The Local Government and Social Care Ombudsman has welcomed a decision by the trade body representing bailiffs to give up dealing with complaints from members of the public.
The Civil Enforcement Association (CIVEA) said all complaints involving enforcement agents employed by local authorities, usually over council tax arrears and parking fines, would now go to the ombudsman.
Local Government and Social Care Ombudsman Michael King said his office already provided independent redress for complaints. '
We support any efforts to streamline the current process to ensure complaints are responded to in a timely manner, so we welcome CIVEA’s intention to stop adjudicating complaints on behalf of its members.'
CIVEA chief executive Russell Hamblin-Boone said: 'These changes will streamline the process for complaints redress.
'The expertise and independent adjudication of the ombudsman gives an impartial picture of the scale of any problems in our industry.'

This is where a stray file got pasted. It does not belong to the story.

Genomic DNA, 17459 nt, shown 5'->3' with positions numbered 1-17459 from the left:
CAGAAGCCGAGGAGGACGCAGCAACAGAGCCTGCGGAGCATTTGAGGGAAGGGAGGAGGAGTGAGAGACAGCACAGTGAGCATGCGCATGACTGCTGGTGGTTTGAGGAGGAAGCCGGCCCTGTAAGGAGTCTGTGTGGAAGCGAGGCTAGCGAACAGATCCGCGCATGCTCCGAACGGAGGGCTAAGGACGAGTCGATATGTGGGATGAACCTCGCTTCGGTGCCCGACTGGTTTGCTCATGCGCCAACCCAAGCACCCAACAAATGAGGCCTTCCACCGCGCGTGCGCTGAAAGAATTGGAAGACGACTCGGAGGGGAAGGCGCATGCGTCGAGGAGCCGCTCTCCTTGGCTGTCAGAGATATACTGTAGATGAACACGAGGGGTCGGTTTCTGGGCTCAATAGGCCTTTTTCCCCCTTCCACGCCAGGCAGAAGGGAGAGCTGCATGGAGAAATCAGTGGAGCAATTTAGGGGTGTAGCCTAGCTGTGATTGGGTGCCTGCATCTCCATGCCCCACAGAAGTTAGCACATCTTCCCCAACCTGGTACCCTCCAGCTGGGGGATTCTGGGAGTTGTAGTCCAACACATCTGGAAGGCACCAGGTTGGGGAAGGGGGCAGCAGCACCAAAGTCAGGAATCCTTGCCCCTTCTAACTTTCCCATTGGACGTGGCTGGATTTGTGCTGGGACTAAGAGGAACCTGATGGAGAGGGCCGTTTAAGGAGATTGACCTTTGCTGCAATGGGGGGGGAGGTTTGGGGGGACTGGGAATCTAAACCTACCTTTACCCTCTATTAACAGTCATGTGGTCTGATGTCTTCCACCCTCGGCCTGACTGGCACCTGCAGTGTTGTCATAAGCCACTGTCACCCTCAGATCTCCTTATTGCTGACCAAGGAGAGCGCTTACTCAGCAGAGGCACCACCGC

Mr King added: 'Where a firm is acting on behalf of a local authority, their actions fall within our jurisdiction.
'Clear routes of redress are all the more important for people who want to raise concerns about debt issues they are facing, so we strongly believe complaints processes should be accessible, easy to understand and simple to use.
'We expect local authorities to ensure they have a clear process for dealing with complaints when they contract services out to enforcement firms, as we would with any commissioned service.
'It’s important this system is not protracted, does not require people to go through multiple complaints processes and also ensures there is appropriate signposting – including to our service – if a person remains dissatisfied with the outcome of their complaint.'